In 1892, a Vienna-based company Brill, Schreiber and Co. founded a hosiery factory in Rožnov. The textile production of the later Loana factory finished in 2010, and since then, individual buildings of the factory complex have been adapted to a new purpose. The factory's location allows for a partial yet significant urban opening of the complex to the surrounding town. Its new function already mixes light production with administrative offices, shops, services and housing.
One of the buildings (with a design unusual for this region) is a multi-storey factory from the late 1930s. From 2011, it has housed STROZA, a company focusing on the development and production of complex, single-purpose machines. The investor's philosophy was to create a living building. One part of the building has been adapted to satisfy the investor's needs for production and office spaces, and a whole floor has been turned into rooms for creative ateliers with a DIY gallery. Designed by the Henkai architectonic studio and known as 3. Etáž, this space has become a part of the local cultural life.
A need for production expansion led the investor to buy a part of an adjacent building from the 1970s, where a dye works house used to be based. Continuity of the conversion approach led to expanding the production and making inevitable changes to the original building. At the same time, there was an opportunity to add new functions to this space. To breathe new life to yet another part of the complex. To support the symbiosis of the light industry with the daily working life of the town. Resulting from this strategy is another piece to the mosaic, a space called Barevna. The focal point of this project, the same as in the previous one of 3. Etáž, is a significant form of the building's construction. It forms an industrial aesthetic framework, which is being left to display together with some parts of the building's rawness. The aim is to find the right balance between the old and the new. That is why the space arrangement follows the old building's layout. The building does not necessarily get a new character. Adapting just a little on the outside, it features new openings in the façade. The main scene takes place inside. The project is part of a gradual adaptation with new layers springing up from the old foundation. It may be less centrally controlled but probably natural. The whole complex is slowly falling into fragments while a new town is emerging.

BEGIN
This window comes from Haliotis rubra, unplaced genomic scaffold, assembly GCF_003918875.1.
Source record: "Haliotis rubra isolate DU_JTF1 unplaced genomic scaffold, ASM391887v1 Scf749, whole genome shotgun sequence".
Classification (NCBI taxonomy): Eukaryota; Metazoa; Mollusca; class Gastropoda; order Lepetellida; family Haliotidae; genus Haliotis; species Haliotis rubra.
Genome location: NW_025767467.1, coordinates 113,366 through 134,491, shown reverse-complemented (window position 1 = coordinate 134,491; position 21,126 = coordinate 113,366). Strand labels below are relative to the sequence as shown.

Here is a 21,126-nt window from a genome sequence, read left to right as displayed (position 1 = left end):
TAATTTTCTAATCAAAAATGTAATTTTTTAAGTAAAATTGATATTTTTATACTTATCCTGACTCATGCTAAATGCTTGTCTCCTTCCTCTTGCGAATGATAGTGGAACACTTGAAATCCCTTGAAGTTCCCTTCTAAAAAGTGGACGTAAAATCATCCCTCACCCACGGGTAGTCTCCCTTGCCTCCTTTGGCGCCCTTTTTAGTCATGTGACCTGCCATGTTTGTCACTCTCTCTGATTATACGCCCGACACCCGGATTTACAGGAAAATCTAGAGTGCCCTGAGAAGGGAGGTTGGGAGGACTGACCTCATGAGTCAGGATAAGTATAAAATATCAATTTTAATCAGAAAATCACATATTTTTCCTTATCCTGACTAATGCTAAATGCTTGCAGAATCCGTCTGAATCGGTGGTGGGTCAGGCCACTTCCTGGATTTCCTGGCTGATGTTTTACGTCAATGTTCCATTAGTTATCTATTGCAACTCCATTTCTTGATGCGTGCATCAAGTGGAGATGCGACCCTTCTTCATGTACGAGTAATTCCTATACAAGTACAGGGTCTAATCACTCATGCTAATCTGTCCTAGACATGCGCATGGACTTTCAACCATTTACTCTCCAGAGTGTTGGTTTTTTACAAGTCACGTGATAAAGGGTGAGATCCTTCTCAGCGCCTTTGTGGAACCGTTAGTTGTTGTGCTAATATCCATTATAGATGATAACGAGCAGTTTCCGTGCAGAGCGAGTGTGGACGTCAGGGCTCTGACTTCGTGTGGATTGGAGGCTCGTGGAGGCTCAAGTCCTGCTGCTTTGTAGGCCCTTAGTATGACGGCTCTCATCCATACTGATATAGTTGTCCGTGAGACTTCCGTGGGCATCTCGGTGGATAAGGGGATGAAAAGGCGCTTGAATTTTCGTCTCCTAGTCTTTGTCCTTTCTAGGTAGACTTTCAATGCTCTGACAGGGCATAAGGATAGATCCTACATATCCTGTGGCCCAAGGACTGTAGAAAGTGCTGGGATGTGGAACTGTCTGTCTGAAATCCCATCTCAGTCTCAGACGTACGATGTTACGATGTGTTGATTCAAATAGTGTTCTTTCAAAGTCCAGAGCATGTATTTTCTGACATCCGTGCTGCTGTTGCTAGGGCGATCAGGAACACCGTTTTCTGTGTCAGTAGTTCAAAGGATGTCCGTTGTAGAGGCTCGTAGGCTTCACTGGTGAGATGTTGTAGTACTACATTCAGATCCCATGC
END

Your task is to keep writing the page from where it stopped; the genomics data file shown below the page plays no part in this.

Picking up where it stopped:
The front façade of the house features a ramp with steel columns supporting its roofing. These elements form the entrance space, welcoming the passers-by to the new Barevna with workshops, ateliers, offices and a flat. The central operating part is on the first floor. A common foyer and a hallway visually communicating with the production in a large shop floor form a pathway to individual ateliers and a flat in the back. Barevna is composed of two individually accessible units – large and small. The small, single-storey unit is designed to accommodate a shop or an office. The large unit is a two-storey space suitable for a workshop, office, café etc. The ateliers and the mezzanine flat are illuminated by the façade windows and soft light from the skylights. Mezzanines in the ateliers allow direct contact with the steel structure of the roof trusses supporting prefabricated concrete roof panels. The interior architecture is built into the existing, significant structure of the industrial shop floor, directly using the roofing's aesthetic and space potential. The bearing structure, with its physioplastic form, represents a kind of natural interior decoration.